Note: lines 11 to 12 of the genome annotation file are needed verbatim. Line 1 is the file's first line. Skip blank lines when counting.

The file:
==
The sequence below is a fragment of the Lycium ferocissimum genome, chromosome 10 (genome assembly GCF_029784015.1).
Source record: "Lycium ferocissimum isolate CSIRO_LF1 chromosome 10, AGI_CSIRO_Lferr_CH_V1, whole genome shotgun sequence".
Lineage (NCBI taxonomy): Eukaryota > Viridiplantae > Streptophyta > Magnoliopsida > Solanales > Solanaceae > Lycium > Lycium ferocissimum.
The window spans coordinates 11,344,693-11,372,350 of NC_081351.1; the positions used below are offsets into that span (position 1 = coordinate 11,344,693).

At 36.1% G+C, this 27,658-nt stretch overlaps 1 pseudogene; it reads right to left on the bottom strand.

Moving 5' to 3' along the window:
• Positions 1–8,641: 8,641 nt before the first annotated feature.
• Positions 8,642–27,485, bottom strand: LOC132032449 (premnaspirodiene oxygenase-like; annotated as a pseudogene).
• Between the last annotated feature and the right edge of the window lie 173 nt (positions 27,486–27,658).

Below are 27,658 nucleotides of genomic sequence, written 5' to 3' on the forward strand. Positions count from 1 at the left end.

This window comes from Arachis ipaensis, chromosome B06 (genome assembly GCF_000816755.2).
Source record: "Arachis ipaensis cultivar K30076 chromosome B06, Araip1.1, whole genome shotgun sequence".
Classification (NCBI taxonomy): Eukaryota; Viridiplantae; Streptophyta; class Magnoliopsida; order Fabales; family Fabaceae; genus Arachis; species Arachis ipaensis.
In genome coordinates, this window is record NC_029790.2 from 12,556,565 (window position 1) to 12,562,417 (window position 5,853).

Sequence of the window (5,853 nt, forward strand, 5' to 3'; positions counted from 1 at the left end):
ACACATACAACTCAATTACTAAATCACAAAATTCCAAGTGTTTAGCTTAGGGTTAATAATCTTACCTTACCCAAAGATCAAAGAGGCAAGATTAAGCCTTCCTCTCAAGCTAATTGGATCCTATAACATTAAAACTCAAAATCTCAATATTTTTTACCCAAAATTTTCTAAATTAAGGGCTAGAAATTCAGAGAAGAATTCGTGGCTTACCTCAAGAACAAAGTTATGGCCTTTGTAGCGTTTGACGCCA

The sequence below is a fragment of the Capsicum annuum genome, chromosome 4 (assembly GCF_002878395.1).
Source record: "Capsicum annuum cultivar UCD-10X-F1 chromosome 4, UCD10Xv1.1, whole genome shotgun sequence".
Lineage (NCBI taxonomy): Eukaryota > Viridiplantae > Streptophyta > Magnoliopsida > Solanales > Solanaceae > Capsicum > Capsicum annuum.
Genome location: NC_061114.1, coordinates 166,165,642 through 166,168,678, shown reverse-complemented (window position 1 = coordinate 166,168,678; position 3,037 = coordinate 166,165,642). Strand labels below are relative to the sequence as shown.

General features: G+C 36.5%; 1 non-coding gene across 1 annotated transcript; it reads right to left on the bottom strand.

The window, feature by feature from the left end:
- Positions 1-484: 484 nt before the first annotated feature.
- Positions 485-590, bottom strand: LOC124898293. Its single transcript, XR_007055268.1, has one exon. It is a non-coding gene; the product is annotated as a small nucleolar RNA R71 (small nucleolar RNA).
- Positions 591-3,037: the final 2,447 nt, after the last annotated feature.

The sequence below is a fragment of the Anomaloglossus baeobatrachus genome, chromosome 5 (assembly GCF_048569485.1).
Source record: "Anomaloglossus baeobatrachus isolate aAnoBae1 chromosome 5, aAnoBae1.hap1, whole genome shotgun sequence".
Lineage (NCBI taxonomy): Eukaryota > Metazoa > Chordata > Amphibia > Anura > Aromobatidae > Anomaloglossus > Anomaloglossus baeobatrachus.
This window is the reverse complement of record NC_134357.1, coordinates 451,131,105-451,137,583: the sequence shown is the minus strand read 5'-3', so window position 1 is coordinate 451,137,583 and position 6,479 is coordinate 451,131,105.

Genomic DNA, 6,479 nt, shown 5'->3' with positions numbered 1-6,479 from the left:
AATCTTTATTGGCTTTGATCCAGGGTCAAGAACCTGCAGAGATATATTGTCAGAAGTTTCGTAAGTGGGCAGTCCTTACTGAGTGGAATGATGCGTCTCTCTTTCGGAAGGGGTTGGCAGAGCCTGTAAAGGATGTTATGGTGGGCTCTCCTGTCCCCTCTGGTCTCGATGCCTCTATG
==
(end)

This window comes from Arachis ipaensis, chromosome B06 (genome assembly GCF_000816755.2).
Source record: "Arachis ipaensis cultivar K30076 chromosome B06, Araip1.1, whole genome shotgun sequence".